Happy reading, everyone!

    • davidallen909

      I wonder how many others are reading Milan Kundera and Dr. Who novelizations? Or, for that matter, Planet of the Apes fannishness and James Joyce, which is what I’ve transitioned to at bedtime? As you say, reading is reading…although there’s reading and then there’s READING.

      • John Clifford

        My daughter, a 23 year old, was introduced to the Dr. during the Christopher Eccelston year and has been faithful ever since. While she was at NYU, she discovered that The Strand Bookstore had a bunchy of Dr. Who books (from previous Dr.s) in French. Since she reads French she found it an enjoyable way to find out more about previous Dr.s.

        • Doug Evans

          My ten-year-old daughter is a fan, too… Started during the Tennant years, but after she got hooked, we went back to the first episode of the new series and watched them in order. I want to show her some Pertwee and Tom Baker eps but I’m not sure how she’ll deal with the ’70s-era pacing and effects! Doctor Who novels in French sound really cool (except I don’t read French!).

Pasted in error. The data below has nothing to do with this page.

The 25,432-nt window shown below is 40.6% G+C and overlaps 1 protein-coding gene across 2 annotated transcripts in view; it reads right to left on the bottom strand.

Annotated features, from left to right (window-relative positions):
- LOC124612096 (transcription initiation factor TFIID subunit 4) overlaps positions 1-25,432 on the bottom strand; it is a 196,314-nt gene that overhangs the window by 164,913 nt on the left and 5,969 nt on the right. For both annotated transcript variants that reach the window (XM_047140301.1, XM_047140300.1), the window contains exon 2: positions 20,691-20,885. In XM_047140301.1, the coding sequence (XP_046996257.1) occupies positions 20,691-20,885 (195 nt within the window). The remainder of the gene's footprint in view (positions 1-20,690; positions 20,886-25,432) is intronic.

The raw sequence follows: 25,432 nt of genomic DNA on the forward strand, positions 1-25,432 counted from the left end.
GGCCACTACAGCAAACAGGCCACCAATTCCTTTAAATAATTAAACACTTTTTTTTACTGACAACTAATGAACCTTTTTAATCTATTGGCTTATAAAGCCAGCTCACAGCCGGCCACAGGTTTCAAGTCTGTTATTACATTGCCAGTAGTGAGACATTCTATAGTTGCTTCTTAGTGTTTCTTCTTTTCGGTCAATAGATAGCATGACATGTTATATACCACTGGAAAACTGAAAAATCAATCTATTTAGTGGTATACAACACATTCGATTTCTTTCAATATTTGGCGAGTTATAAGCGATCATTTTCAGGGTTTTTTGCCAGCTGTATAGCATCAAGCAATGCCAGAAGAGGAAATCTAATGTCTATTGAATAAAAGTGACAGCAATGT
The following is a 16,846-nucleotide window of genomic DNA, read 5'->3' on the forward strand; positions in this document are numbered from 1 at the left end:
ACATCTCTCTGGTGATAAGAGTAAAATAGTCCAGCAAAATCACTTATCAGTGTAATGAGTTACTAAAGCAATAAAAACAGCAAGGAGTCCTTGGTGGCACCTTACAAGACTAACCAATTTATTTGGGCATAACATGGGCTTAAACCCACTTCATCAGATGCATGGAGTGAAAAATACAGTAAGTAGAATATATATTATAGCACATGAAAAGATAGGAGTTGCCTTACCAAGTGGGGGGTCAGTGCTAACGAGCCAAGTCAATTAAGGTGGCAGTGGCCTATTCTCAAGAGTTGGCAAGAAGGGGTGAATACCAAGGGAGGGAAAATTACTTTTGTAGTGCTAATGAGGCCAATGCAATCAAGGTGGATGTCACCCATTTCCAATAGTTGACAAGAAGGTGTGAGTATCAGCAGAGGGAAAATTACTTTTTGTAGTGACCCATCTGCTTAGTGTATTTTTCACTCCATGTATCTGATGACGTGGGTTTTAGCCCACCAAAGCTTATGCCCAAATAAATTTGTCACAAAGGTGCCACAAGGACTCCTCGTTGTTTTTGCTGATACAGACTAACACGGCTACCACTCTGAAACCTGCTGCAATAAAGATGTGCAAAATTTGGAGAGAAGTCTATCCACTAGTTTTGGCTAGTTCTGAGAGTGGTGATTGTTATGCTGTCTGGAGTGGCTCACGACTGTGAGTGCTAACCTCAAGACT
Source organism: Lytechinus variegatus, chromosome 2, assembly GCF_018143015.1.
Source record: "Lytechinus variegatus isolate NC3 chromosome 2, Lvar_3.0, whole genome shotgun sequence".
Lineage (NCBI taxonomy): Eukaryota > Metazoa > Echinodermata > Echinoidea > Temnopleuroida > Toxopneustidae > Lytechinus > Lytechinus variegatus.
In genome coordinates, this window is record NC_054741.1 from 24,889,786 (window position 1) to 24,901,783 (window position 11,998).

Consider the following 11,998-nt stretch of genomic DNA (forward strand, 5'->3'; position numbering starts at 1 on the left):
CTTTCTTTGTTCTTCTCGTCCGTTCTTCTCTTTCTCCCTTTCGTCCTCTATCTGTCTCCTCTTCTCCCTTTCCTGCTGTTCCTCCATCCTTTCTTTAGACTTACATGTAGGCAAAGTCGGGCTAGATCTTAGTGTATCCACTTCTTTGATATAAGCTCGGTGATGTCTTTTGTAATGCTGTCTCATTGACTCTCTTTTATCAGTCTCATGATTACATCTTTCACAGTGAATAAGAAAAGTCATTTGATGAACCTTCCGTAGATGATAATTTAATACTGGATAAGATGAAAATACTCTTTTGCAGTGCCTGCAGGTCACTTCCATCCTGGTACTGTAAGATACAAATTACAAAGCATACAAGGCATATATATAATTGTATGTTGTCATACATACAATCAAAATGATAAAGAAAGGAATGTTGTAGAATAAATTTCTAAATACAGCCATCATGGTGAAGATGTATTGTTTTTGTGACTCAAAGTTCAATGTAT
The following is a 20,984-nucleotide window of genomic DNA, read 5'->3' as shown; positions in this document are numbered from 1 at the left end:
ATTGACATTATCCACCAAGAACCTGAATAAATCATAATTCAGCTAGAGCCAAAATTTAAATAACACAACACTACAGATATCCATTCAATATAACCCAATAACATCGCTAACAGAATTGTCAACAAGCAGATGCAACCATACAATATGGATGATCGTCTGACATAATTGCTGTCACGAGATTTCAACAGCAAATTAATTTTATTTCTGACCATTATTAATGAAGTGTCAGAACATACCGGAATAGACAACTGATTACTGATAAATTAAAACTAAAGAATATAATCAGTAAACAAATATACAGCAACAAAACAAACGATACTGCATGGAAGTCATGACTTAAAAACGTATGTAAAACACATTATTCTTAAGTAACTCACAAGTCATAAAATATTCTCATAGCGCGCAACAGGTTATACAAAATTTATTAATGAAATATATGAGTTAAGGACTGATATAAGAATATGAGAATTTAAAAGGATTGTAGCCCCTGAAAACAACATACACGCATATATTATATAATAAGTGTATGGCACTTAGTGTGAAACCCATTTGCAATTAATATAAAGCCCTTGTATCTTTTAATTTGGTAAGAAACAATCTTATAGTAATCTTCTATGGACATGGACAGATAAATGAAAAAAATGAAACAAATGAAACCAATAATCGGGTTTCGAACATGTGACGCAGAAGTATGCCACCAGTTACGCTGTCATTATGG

• John Clifford

    This last month saw me, again, using my Google Nexus tablet to read a couple of books. As stated last month, I read Dante’s Divine Comedy (Inferno, Pergatorio, Paradisio) in a prose translation by David Bruce. I was a little taken aback by his insistence on having the denizens of the afterlife comment on things that would happen in the future, such as scientific discoveries well past Dante’s time, which I checked in some of the poetic versions and they’re not there (obviously). But checking back in the poetic versions made me really appreciate the prose version as the poetry version I checked was mostly incomprehensible.